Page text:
They were dancing everywhere from the highest to the lowest, in every house or open space where a ball could be started. They danced in the old Cemetery of Saint-Sulpice on the very gravestones, for there had been no time to remove them. They danced in tears, they danced in mourning; cheap dances, middle-class dances, aristocratic dances, dances from four sous a tune up to five francs by subscription only. For it was not confined only to the populace. The wealthy classes, or rather what was left of them in Paris at the time, also took part in them, and the scenes as described by actual eye-witnesses read like veritable descriptions of the infernal regions.
Bals des victimes.
THE Ninth of Thermidor (when Legendre Tallien, Barras, and others terminated the life of Robespierre and the lives of the majority of his party) was followed by the reaction of popular feeling. The horrid cries and threats of the relations of the murdered during the Reign of Terror now seemed to threaten an immediate and piecemeal death to the surviving murderers. But how did this raging volcano of passion at last find vent? Why “mirabile dietu, in a Ball!” a ball that was intended to be the El Dorado of fashion and ton, and from which all their opponents were to be excluded.
None were to be admitted who could not prove the loss of a father, mother, brother, sister, husband, or wife, during the Reign of Terror, or that they themselves had been imprisoned or proscribed. This ball was held during the winter of 1794, on the first floor of the Hotel de Richelieu, and received the singular but appropriate name of the Bal of Victims. The dancers were compelled to attend it in the deepest mourning; the hangings were entirely black, and black crape was attached to the fiddles, chandeliers and furniture. The Terrorists, however, were determined not to yield without a desperate struggle; so they instituted a rival ball, called The Ball or Executioners which was held in the second floor of the Hotel de Richelieu, and to which no member was admitted that could not prove himself guilty of some glaring revolutionary crime. The dancers were or to attend in the brightest red, the hangings were entirely red, and red cloth and silk were attached to the fiddles, chandeliers, and furniture.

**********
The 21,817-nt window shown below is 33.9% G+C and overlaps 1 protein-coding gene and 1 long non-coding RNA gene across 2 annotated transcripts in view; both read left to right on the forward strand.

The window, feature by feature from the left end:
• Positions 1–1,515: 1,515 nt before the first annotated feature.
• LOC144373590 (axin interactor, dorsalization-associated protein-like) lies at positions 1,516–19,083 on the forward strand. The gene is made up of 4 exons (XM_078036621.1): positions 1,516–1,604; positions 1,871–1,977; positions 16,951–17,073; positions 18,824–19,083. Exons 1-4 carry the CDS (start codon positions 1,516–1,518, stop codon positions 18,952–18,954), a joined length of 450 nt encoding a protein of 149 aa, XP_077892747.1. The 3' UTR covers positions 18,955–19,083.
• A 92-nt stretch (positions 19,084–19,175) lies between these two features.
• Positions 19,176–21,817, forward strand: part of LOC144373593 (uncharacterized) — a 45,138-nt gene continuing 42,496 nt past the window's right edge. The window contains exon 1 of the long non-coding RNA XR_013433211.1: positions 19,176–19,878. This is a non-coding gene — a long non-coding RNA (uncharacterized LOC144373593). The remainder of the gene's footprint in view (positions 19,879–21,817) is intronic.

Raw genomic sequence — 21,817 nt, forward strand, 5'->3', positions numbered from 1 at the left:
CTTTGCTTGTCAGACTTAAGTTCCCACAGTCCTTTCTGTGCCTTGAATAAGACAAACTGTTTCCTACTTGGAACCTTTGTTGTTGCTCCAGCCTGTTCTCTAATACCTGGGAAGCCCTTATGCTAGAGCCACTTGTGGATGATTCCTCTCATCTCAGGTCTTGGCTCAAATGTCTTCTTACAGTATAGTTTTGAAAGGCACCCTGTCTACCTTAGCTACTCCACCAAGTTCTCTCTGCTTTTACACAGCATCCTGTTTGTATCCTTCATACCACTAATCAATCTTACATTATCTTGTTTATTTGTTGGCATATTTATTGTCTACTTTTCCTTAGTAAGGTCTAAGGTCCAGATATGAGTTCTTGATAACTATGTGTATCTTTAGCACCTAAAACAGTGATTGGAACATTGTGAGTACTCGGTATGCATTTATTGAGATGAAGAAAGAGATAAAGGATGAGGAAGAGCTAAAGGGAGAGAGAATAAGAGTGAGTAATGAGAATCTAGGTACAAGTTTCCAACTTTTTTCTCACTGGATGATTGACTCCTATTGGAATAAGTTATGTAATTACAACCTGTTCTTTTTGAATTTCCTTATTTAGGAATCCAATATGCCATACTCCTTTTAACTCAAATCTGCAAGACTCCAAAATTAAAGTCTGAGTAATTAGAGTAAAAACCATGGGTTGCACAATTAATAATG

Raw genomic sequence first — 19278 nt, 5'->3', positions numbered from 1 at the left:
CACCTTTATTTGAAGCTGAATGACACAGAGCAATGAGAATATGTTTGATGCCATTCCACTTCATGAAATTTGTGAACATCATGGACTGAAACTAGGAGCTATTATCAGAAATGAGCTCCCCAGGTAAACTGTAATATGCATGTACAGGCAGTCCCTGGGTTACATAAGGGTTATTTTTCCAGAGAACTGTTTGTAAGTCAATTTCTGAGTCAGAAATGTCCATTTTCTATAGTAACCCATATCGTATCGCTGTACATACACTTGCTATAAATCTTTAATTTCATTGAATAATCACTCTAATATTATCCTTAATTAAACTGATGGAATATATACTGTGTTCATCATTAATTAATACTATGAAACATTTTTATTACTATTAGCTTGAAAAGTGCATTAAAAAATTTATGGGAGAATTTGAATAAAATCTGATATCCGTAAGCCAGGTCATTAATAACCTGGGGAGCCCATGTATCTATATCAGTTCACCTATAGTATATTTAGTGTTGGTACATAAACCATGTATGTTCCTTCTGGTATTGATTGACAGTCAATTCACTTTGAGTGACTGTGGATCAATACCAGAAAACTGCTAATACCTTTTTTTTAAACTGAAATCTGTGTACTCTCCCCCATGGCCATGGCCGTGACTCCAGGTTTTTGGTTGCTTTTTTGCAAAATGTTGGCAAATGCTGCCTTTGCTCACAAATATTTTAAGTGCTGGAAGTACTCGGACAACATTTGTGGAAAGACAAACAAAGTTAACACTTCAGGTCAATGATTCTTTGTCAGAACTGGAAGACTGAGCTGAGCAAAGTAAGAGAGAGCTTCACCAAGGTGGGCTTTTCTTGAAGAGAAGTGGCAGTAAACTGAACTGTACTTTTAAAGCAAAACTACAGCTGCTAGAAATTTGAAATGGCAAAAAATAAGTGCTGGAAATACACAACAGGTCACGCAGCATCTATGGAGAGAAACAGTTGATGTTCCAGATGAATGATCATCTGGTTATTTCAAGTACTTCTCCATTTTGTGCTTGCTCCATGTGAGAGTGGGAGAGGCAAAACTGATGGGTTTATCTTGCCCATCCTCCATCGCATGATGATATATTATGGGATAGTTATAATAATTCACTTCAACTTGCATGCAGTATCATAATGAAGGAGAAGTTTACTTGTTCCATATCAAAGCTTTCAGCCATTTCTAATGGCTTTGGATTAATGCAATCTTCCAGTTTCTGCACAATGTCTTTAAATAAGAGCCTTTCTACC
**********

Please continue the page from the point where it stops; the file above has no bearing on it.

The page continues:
Perhaps it may be imagined that when the members of the opposite ball encountered blood flowed. Quite the contrary; their bows were low and formal, and their compliments were paid in the loftiest of revolutionary fraternity. At the Ball of Victims a ludicrous incident occurred.- During the Reign of Terror, if the person intended for destruction was not to be found, some prisoner, whose name was similar in sound, or who was connected with or related to him, supplied his place, and then the name of the proscribed was erased from the fatal list, and his death published.
This was the case with two ladies of the name of De – Both had evaded their persecutors, but the names of both were on the list of the guillotined, and each, therefore, considered herself the only one saved; their screams of horror and astonishment when they met at this ball, alarmed even the gay and callous dancers; convinced, however, that neither was a ghost, they embraced, and each congratulated the other on her happy preservation.